WWII: What other early adventures did you have?

Scott: I was in Scouting, and I wanted to get the aviation merit badge. The requirements included building a model plane that could fly 75 feet. Hell, I wanted to do more than that, so I made a glider large enough to hold a man. We tried to tow it with a Ford automobile, but the police ran me off the road, so I decided to try to fly it from some high point. There was a very large two-story house on Napier Avenue, in Macon, owned by Mrs. Bessie Napier. I asked her if my friends and I could fly my plane from the top of her house. She naturally thought that we were referring to some small, hand-held plane. We had to hoist it up on the roof with a pulley attached to a 4-by-4 we put on the roof. I jumped off the roof strapped in the plane and managed to fly about 40 feet before the main spar broke at the point where there was a knot in the pine 2-by-4 I had used. I fell down more than 60 feet into a Cherokee rose bush. I was picking thorns out of myself for days!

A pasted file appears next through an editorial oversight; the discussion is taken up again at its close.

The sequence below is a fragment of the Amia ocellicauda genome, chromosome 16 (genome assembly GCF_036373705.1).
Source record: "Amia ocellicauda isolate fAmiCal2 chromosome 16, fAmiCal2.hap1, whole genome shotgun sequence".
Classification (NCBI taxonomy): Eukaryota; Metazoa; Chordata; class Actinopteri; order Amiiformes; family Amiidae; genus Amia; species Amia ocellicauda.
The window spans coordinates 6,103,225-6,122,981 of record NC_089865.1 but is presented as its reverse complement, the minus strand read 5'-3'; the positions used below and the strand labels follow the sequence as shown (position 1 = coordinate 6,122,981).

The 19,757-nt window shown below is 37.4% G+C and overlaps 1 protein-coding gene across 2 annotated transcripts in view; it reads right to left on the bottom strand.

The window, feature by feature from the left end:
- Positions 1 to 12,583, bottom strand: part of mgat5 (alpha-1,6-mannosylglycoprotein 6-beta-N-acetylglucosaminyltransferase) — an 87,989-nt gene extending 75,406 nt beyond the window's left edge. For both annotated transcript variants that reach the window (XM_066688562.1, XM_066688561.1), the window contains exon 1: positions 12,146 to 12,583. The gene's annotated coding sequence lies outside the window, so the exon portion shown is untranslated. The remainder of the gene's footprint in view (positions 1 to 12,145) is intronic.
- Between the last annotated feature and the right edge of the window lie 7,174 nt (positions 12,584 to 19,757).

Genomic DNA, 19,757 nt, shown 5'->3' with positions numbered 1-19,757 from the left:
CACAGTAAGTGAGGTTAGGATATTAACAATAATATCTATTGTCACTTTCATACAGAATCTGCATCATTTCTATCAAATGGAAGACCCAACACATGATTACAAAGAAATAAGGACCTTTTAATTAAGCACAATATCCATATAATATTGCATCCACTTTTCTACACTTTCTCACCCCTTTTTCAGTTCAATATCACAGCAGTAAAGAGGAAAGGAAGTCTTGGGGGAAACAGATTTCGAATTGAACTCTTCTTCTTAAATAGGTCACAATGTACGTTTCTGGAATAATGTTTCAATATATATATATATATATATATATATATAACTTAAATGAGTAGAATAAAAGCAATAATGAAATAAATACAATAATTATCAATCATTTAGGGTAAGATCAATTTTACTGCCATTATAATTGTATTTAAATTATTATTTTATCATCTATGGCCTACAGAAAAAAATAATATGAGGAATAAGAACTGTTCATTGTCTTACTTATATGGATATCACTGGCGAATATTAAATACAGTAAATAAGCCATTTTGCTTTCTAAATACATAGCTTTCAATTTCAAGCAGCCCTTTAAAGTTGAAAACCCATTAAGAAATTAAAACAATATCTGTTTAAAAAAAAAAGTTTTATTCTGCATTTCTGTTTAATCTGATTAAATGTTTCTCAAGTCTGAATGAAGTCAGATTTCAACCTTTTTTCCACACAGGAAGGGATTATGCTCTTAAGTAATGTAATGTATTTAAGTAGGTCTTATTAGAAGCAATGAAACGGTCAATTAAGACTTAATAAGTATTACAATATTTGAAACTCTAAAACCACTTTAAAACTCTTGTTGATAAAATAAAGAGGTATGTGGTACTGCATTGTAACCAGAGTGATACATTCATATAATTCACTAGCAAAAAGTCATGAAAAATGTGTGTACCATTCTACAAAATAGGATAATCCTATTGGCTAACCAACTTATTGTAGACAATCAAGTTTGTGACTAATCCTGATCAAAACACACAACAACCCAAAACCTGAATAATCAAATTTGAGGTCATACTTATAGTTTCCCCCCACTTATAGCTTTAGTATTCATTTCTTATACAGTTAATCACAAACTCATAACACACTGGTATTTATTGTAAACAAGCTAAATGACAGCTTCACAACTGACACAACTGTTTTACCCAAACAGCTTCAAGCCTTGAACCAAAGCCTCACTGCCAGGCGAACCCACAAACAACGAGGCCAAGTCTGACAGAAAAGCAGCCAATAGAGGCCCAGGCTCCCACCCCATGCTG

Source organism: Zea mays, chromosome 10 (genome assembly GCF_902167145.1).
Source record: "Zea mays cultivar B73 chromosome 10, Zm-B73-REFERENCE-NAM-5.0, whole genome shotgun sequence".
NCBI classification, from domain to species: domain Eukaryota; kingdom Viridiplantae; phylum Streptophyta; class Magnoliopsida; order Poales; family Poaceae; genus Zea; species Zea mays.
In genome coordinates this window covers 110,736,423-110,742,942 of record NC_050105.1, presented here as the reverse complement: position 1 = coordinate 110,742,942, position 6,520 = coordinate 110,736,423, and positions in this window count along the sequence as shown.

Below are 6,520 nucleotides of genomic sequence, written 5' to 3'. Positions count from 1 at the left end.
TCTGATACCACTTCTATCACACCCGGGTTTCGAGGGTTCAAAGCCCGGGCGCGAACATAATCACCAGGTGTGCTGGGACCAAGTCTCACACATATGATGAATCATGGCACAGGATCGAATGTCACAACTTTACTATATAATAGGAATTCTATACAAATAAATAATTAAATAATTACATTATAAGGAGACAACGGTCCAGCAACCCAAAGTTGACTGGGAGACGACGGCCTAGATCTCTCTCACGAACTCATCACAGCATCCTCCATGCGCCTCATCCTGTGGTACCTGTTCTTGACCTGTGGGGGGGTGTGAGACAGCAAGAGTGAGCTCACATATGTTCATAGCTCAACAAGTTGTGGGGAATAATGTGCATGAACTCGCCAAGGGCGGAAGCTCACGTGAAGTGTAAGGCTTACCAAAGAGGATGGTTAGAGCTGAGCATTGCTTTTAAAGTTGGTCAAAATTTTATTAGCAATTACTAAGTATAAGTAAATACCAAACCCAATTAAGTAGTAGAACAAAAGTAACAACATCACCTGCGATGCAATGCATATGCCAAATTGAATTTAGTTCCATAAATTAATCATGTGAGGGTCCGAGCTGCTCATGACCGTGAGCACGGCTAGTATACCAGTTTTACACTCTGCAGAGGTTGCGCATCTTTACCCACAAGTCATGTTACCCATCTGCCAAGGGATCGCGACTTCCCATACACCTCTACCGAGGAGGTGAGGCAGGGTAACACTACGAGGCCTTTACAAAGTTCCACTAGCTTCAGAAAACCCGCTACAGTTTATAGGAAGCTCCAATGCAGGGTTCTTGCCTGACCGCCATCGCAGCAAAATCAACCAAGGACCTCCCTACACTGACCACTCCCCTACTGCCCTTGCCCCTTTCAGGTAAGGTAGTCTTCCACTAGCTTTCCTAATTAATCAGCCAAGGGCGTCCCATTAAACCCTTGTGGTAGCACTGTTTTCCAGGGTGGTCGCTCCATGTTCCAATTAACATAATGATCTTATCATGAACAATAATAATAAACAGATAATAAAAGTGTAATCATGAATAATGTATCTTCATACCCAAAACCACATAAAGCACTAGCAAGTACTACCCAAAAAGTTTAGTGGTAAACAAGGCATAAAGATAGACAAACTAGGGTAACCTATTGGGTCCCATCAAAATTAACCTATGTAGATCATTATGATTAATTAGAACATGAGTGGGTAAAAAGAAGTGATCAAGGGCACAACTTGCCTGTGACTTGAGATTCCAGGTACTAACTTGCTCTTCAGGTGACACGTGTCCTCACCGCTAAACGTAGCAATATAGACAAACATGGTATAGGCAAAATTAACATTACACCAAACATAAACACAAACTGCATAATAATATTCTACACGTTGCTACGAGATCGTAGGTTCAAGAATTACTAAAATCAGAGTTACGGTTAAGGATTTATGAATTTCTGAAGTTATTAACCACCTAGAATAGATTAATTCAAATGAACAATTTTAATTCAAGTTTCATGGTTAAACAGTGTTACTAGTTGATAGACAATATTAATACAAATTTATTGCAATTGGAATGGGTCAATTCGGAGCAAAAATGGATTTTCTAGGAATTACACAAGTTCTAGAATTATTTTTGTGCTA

WWII: When did you get your first plane?

Scott: I bought it at the age of 13. They were auctioning off a number of World War I surplus Curtiss JN-4 Jennys, over near Americus, Georgia, and I bought one of them. As soon as the auctioning opened, I blurted out ’75 dollars,’ because that was all the money that I had, but I was outbid by several hundred dollars by a man in the back who continued to outbid me on other planes. Finally, he came up to me and said: ‘Look, kid. Buy your one plane for $75 and get on out of here. I’m buying for an airline.’ That’s how I came to own my first plane.

WWII: How did you learn to fly it?